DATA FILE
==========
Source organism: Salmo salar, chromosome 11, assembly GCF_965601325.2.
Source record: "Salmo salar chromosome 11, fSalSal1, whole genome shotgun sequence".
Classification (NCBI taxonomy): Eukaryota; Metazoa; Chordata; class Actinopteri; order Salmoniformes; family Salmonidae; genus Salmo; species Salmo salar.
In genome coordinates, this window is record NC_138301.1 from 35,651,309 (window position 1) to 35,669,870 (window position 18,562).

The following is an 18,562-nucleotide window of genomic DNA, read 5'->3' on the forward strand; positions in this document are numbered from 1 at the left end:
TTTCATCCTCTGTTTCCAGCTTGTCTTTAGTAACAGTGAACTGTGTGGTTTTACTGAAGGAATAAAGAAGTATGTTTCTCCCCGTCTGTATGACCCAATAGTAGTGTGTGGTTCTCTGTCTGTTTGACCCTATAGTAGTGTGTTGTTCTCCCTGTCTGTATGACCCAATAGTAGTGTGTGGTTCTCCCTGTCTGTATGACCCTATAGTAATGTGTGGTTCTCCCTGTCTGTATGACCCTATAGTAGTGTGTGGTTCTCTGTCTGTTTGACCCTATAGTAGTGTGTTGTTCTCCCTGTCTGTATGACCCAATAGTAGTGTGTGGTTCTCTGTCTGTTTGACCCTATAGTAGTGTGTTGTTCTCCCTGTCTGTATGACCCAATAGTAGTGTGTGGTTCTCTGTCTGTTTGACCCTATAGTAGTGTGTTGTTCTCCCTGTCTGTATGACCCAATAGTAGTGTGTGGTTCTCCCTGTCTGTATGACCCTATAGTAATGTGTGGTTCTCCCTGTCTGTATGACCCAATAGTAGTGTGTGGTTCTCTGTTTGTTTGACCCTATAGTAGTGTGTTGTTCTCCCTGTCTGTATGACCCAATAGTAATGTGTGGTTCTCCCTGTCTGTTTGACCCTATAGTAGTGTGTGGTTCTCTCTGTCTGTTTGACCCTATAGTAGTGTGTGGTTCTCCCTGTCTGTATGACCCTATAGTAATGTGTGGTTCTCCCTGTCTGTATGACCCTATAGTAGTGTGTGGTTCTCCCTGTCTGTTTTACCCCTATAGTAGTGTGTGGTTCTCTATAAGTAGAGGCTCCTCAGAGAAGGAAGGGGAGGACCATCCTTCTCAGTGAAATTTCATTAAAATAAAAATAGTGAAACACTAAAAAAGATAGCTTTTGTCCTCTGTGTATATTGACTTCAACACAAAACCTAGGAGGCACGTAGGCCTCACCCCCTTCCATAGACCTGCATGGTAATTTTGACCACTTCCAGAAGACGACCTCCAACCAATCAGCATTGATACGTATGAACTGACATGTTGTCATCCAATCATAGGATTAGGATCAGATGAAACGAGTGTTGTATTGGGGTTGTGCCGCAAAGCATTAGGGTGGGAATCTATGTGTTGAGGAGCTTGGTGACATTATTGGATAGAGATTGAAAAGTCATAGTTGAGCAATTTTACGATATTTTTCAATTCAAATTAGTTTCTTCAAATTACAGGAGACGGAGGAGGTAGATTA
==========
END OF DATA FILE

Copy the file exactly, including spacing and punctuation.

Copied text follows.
Source organism: Salmo salar, chromosome 11, assembly GCF_965601325.2.
Source record: "Salmo salar chromosome 11, fSalSal1, whole genome shotgun sequence".
Classification (NCBI taxonomy): Eukaryota; Metazoa; Chordata; class Actinopteri; order Salmoniformes; family Salmonidae; genus Salmo; species Salmo salar.
In genome coordinates, this window is record NC_138301.1 from 35,651,309 (window position 1) to 35,669,870 (window position 18,562).

The following is an 18,562-nucleotide window of genomic DNA, read 5'->3' on the forward strand; positions in this document are numbered from 1 at the left end:
TTTCATCCTCTGTTTCCAGCTTGTCTTTAGTAACAGTGAACTGTGTGGTTTTACTGAAGGAATAAAGAAGTATGTTTCTCCCCGTCTGTATGACCCAATAGTAGTGTGTGGTTCTCTGTCTGTTTGACCCTATAGTAGTGTGTTGTTCTCCCTGTCTGTATGACCCAATAGTAGTGTGTGGTTCTCCCTGTCTGTATGACCCTATAGTAATGTGTGGTTCTCCCTGTCTGTATGACCCTATAGTAGTGTGTGGTTCTCTGTCTGTTTGACCCTATAGTAGTGTGTTGTTCTCCCTGTCTGTATGACCCAATAGTAGTGTGTGGTTCTCTGTCTGTTTGACCCTATAGTAGTGTGTTGTTCTCCCTGTCTGTATGACCCAATAGTAGTGTGTGGTTCTCTGTCTGTTTGACCCTATAGTAGTGTGTTGTTCTCCCTGTCTGTATGACCCAATAGTAGTGTGTGGTTCTCCCTGTCTGTATGACCCTATAGTAATGTGTGGTTCTCCCTGTCTGTATGACCCAATAGTAGTGTGTGGTTCTCTGTTTGTTTGACCCTATAGTAGTGTGTTGTTCTCCCTGTCTGTATGACCCAATAGTAATGTGTGGTTCTCCCTGTCTGTTTGACCCTATAGTAGTGTGTGGTTCTCTCTGTCTGTTTGACCCTATAGTAGTGTGTGGTTCTCCCTGTCTGTATGACCCTATAGTAATGTGTGGTTCTCCCTGTCTGTATGACCCTATAGTAGTGTGTGGTTCTCCCTGTCTGTTTTACCCCTATAGTAGTGTGTGGTTCTCTATAAGTAGAGGCTCCTCAGAGAAGGAAGGGGAGGACCATCCTTCTCAGTGAAATTTCATTAAAATAAAAATAGTGAAACACTAAAAAAGATAGCTTTTGTCCTCTGTGTATATTGACTTCAACACAAAACCTAGGAGGCACGTAGGCCTCACCCCCTTCCATAGACCTGCATGGTAATTTTGACCACTTCCAGAAGACGACCTCCAACCAATCAGCATTGATACGTATGAACTGACATGTTGTCATCCAATCATAGGATTAGGATCAGATGAAACGAGTGTTGTATTGGGGTTGTGCCGCAAAGCATTAGGGTGGGAATCTATGTGTTGAGGAGCTTGGTGACATTATTGGATAGAGATTGAAAAGTCATAGTTGAGCAATTTTACGATATTTTTCAATTCAAATTAGTTTCTTCAAATTACAGGAGACGGAGGAGGTAGATTA